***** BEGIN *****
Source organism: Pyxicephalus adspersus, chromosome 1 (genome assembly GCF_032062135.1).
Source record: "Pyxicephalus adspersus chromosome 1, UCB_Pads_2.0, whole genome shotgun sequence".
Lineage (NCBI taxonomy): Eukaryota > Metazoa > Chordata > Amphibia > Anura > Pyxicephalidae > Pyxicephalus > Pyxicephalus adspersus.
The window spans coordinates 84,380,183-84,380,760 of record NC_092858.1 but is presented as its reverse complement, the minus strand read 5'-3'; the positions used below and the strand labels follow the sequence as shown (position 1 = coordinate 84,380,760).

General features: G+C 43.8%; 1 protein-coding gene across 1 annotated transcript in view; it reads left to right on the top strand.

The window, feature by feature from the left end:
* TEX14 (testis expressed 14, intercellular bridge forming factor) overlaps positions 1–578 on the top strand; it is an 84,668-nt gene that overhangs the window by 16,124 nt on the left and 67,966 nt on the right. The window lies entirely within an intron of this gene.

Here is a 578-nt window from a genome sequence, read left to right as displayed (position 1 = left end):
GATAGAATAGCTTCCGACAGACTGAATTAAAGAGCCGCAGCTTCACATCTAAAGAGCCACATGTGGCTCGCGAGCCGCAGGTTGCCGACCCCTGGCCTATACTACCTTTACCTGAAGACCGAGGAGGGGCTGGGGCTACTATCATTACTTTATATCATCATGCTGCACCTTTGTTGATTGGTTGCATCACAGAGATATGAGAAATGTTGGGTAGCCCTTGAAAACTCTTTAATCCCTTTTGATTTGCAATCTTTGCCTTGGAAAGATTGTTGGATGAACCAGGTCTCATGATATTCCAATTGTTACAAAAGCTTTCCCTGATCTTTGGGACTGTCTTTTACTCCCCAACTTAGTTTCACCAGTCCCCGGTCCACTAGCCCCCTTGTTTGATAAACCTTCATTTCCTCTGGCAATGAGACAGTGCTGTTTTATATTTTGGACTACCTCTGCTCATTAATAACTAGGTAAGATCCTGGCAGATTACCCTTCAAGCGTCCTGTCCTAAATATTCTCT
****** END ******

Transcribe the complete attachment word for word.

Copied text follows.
Source organism: Pyxicephalus adspersus, chromosome 1 (genome assembly GCF_032062135.1).
Source record: "Pyxicephalus adspersus chromosome 1, UCB_Pads_2.0, whole genome shotgun sequence".
Lineage (NCBI taxonomy): Eukaryota > Metazoa > Chordata > Amphibia > Anura > Pyxicephalidae > Pyxicephalus > Pyxicephalus adspersus.
The window spans coordinates 84,380,183-84,380,760 of record NC_092858.1 but is presented as its reverse complement, the minus strand read 5'-3'; the positions used below and the strand labels follow the sequence as shown (position 1 = coordinate 84,380,760).

General features: G+C 43.8%; 1 protein-coding gene across 1 annotated transcript in view; it reads left to right on the top strand.

The window, feature by feature from the left end:
* TEX14 (testis expressed 14, intercellular bridge forming factor) overlaps positions 1–578 on the top strand; it is an 84,668-nt gene that overhangs the window by 16,124 nt on the left and 67,966 nt on the right. The window lies entirely within an intron of this gene.

Here is a 578-nt window from a genome sequence, read left to right as displayed (position 1 = left end):
GATAGAATAGCTTCCGACAGACTGAATTAAAGAGCCGCAGCTTCACATCTAAAGAGCCACATGTGGCTCGCGAGCCGCAGGTTGCCGACCCCTGGCCTATACTACCTTTACCTGAAGACCGAGGAGGGGCTGGGGCTACTATCATTACTTTATATCATCATGCTGCACCTTTGTTGATTGGTTGCATCACAGAGATATGAGAAATGTTGGGTAGCCCTTGAAAACTCTTTAATCCCTTTTGATTTGCAATCTTTGCCTTGGAAAGATTGTTGGATGAACCAGGTCTCATGATATTCCAATTGTTACAAAAGCTTTCCCTGATCTTTGGGACTGTCTTTTACTCCCCAACTTAGTTTCACCAGTCCCCGGTCCACTAGCCCCCTTGTTTGATAAACCTTCATTTCCTCTGGCAATGAGACAGTGCTGTTTTATATTTTGGACTACCTCTGCTCATTAATAACTAGGTAAGATCCTGGCAGATTACCCTTCAAGCGTCCTGTCCTAAATATTCTCT